Byline: NICHOLAS DE JONGH
As the summer season at Shakespeare's Globe presents all-female productions of Richard III and The Taming Of The Shrew, Nicholas de Jongh looks into this daring reversal of traditional Elizabethan all-male theatre
They are changing sex at Shakespeare's Globe this season. Never before has our modern stage been so full of sensational cross-dressers in single-sex productions. As a result women are being given opportunities they have not enjoyed before. Not only will actresses take on leading male roles in Richard III and The Taming Of The Shrew, but all the other male characters will be played by females as well. Even the thought of what we will soon see on the Globe stage makes me smile in anticipation. A Richard III played entirely by women may sound absurd, but in an age when some women take to power, and on rare occasions, to extreme cruelty, the idea may not seem that implausible after the first 10 minutes of shock-appeal.
The actress facing the biggest gender challenge will be Kathryn Hunter, who played King Lear in 1997 to some acclaim. She will take on the role of Richard, that master of murderous cruelty and ominous wit in the all-female Richard III. 'I'm finding Richard a tough battle, far tougher than Lear,' says Hunter.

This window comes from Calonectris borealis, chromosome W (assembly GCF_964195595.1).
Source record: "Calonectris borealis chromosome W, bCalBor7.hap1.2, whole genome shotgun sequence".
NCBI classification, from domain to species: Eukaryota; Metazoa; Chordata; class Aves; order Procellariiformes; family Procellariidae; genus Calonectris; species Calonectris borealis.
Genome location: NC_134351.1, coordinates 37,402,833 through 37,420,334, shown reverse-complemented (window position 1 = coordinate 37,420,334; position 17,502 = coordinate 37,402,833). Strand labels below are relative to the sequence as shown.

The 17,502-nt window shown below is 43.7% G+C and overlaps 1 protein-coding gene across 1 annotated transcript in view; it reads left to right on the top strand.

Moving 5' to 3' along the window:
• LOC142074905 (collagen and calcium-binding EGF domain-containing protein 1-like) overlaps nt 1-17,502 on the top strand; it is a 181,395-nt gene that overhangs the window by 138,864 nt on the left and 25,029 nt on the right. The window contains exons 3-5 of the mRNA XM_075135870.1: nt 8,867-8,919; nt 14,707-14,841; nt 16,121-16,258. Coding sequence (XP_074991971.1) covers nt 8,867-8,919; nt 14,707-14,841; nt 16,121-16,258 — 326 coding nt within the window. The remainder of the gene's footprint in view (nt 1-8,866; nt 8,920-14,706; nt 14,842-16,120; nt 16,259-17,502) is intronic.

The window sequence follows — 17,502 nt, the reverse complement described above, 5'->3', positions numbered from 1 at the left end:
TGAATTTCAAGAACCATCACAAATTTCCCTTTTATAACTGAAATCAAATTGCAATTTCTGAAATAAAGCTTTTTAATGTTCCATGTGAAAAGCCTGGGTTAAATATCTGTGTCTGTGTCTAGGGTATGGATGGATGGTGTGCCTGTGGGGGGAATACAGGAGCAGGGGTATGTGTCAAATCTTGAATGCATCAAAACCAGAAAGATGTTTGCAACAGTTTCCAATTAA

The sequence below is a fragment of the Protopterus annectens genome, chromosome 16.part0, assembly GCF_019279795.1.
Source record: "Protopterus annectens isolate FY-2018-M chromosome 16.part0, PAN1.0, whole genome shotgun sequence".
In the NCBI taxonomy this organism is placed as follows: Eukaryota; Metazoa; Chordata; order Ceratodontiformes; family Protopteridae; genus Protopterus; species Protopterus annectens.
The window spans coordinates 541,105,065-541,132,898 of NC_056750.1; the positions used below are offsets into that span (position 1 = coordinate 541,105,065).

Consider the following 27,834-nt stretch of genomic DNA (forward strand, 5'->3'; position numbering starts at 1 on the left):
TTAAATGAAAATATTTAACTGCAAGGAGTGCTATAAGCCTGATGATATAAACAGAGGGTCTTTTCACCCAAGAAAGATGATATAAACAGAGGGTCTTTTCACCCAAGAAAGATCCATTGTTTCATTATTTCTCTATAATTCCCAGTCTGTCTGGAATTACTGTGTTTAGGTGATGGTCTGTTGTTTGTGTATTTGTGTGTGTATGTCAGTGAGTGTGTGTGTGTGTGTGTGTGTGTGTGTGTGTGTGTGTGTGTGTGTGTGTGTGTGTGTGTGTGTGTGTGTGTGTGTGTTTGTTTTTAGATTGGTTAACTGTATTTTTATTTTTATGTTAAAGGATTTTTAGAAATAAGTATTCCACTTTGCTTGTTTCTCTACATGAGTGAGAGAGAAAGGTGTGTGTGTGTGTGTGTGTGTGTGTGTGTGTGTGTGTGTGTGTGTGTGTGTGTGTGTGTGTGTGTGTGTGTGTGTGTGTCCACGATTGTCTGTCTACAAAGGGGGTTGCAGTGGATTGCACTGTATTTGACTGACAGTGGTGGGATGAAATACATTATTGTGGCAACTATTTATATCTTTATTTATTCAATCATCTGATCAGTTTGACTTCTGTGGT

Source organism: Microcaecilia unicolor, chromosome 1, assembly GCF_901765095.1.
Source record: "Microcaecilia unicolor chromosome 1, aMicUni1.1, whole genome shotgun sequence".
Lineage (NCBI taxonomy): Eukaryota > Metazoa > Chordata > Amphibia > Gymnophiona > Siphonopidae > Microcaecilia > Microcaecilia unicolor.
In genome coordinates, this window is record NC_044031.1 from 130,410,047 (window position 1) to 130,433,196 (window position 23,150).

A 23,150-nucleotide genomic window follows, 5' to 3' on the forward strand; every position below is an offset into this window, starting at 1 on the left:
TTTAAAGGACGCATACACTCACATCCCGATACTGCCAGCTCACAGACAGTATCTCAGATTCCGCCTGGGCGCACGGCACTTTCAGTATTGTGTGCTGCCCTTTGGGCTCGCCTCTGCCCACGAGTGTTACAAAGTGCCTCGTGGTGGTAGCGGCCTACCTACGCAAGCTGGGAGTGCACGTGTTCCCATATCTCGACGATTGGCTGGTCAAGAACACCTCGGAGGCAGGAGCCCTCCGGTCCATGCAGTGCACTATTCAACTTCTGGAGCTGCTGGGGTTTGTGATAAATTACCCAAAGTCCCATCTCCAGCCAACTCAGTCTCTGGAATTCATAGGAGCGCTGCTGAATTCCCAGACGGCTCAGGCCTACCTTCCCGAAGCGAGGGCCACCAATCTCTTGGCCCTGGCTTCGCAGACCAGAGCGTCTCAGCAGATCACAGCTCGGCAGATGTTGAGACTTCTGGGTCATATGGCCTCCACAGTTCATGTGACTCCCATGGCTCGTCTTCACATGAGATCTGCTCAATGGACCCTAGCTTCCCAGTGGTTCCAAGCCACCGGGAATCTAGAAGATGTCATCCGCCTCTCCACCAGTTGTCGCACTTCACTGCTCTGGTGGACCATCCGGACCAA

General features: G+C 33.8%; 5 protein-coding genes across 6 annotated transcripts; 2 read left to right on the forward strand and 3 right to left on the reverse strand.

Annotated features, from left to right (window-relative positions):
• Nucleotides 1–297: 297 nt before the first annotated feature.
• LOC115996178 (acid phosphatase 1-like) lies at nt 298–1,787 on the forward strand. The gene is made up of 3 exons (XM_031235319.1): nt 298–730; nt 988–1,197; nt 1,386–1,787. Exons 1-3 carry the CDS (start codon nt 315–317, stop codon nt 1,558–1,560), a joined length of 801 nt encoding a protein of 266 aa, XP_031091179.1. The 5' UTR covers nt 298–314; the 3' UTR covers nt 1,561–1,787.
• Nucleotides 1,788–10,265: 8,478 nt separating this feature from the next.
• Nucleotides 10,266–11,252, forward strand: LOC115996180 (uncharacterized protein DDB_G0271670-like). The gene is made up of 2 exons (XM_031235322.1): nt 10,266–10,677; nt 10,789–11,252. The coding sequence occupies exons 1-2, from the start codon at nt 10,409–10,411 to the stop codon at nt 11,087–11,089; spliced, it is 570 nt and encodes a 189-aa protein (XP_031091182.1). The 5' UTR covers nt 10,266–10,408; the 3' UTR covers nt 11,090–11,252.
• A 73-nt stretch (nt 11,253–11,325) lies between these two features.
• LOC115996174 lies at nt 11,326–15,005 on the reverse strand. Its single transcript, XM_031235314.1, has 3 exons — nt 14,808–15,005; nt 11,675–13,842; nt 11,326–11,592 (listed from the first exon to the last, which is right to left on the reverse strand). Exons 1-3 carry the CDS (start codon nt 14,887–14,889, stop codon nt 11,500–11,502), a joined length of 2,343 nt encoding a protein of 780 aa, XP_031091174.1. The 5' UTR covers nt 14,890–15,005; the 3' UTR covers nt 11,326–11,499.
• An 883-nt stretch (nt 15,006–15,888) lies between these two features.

'In Lear the gender thing didn't seem to matter so much as he was geriatric.
I'm a Richard who needs to subsume and consume all that I see.' She will then revert to her natural gender to play Katherina to Janet McTeer's Petruchio in an allgirl The Taming Of The Shrew. The sex-war is set to take on a novel, perhaps slightly lesbian ring. Who can tell when rehearsals have not even begun? 'I feel trepidation and excitement, but I'm more worried about not being sufficiently a man,' McTeer says. 'Even though I've got the stature and the voice I was a bit worried about the number of people who said that I'm perfect casting. But I can never match up to Richard Burton.' Of course, when it comes to men playing women's roles there is a long tradition of actors crossing the gender barrier. After all, youth or adolescent males played all the female roles in Shakespeare's day and continued to do so until the libidinous Charles II allowed women to act on stage. And the Globe's credo is founded upon reverting to Elizabethan practice, so there is historical sense in the men-only productions. From the two allmale productions of As You Like It - the famous one from the National Theatre's early days to Declan Donnellan's recent version - there have been men only too willing to slip into a woman's role.
And Mark Rylance, the Globe's artistic director, himself has seized the roles of Cleopatra in Antony And Cleopatra and Olivia in Twelfth Night during seasons gone by. But these women-only productions are something else.
Can the project be written off as a spectacular gimmick? …